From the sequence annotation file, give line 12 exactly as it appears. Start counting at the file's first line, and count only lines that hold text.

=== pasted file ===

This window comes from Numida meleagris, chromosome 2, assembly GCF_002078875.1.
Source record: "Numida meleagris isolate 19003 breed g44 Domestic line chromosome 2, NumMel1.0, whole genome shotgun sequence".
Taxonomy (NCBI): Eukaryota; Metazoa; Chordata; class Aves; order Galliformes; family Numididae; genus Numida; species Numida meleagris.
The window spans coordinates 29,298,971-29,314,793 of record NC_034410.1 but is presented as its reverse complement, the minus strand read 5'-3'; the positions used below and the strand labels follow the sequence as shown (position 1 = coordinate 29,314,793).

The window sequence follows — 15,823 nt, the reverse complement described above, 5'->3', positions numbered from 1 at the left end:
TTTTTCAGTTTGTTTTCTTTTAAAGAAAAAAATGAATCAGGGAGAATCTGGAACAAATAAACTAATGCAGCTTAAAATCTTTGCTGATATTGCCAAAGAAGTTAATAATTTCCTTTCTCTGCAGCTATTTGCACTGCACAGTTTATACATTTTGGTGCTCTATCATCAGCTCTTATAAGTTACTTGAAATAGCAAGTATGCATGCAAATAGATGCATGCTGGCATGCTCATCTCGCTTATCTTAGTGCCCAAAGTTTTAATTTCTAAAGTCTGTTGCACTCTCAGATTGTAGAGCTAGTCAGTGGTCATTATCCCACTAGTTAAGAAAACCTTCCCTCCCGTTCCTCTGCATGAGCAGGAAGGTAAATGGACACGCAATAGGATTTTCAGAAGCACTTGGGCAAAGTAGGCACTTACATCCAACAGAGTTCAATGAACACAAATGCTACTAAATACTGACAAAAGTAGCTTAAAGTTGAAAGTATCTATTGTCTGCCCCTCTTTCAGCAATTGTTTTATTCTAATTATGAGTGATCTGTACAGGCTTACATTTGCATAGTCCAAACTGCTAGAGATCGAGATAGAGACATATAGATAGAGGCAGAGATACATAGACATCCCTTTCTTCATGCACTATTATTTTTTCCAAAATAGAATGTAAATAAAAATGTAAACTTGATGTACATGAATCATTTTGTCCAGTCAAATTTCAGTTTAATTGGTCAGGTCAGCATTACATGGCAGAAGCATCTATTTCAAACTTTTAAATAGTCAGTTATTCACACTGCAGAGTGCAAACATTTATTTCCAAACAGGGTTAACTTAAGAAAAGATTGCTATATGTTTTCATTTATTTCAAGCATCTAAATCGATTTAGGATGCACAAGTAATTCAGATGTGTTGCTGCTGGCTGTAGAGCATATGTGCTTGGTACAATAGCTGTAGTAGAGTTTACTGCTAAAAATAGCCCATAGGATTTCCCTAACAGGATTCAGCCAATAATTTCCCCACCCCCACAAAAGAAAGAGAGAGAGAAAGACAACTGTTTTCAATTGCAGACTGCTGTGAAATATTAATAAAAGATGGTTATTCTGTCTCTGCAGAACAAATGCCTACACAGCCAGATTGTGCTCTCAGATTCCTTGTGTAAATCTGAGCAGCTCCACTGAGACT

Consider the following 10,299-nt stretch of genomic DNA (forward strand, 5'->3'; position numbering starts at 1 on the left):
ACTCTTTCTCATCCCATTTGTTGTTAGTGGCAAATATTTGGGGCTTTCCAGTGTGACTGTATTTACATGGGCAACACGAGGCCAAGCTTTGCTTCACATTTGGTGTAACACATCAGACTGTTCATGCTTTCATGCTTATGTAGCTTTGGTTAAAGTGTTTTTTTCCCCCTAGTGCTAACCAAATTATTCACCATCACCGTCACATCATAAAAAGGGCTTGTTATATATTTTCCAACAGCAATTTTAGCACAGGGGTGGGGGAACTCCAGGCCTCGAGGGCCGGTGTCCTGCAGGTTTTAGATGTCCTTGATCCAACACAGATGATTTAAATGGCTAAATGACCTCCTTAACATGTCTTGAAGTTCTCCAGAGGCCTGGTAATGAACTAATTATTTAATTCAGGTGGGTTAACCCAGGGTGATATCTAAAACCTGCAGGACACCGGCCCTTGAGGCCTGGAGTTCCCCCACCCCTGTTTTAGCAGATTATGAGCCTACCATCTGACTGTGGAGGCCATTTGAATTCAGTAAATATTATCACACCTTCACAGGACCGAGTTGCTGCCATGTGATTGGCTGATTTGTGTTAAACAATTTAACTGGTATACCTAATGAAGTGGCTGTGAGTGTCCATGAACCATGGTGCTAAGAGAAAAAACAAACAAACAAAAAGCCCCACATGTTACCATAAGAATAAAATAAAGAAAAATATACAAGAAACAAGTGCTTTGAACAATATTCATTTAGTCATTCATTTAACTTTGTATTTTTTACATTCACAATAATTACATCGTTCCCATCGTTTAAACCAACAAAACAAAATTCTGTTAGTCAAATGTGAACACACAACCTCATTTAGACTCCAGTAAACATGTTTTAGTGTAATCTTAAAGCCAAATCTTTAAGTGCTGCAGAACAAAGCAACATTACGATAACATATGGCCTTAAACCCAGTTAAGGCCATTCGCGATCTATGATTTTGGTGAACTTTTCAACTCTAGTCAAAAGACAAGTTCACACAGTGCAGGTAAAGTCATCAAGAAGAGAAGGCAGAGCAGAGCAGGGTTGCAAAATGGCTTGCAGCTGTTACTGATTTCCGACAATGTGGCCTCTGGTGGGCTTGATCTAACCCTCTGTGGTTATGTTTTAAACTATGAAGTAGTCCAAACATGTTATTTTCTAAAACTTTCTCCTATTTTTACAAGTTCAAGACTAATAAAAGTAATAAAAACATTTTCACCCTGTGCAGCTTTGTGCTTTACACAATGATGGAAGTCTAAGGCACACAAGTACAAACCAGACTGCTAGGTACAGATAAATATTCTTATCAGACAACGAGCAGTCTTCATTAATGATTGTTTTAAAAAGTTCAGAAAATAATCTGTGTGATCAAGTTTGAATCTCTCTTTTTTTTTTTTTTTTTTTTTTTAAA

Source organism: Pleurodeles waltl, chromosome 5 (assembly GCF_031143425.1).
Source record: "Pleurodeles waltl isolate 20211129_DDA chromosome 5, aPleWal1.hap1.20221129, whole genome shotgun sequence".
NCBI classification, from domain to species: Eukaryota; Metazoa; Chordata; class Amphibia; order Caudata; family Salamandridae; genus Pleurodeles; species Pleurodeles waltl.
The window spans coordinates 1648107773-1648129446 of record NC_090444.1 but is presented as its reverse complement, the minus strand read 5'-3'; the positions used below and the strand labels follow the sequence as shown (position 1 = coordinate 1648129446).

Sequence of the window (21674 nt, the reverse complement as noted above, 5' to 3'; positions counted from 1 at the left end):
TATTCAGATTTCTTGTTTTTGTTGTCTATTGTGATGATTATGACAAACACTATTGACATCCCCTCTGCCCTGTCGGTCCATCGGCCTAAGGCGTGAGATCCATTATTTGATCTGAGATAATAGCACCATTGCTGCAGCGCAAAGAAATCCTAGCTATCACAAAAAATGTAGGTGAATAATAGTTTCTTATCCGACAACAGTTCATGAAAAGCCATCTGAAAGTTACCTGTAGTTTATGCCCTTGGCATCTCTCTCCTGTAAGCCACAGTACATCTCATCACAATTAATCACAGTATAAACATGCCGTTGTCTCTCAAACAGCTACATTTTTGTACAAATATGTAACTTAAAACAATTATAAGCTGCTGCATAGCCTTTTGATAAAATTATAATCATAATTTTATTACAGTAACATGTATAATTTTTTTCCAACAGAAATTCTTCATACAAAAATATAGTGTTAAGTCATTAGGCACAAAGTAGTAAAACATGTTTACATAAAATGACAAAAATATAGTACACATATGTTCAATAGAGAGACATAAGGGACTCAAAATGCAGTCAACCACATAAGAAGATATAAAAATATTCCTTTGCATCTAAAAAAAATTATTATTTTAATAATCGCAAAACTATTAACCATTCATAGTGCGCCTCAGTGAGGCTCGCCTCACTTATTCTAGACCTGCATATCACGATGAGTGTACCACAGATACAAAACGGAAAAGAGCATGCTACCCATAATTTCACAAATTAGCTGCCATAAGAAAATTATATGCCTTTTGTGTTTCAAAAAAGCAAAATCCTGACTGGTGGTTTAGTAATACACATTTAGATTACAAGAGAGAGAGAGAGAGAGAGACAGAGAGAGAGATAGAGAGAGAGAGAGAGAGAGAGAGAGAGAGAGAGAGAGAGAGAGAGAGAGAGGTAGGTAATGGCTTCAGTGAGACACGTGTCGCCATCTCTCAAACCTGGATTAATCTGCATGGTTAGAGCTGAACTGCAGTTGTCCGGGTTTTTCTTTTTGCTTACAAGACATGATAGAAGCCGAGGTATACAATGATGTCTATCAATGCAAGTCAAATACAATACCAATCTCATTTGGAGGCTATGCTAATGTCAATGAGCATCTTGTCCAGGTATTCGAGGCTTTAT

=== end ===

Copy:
The window spans coordinates 1648107773-1648129446 of record NC_090444.1 but is presented as its reverse complement, the minus strand read 5'-3'; the positions used below and the strand labels follow the sequence as shown (position 1 = coordinate 1648129446).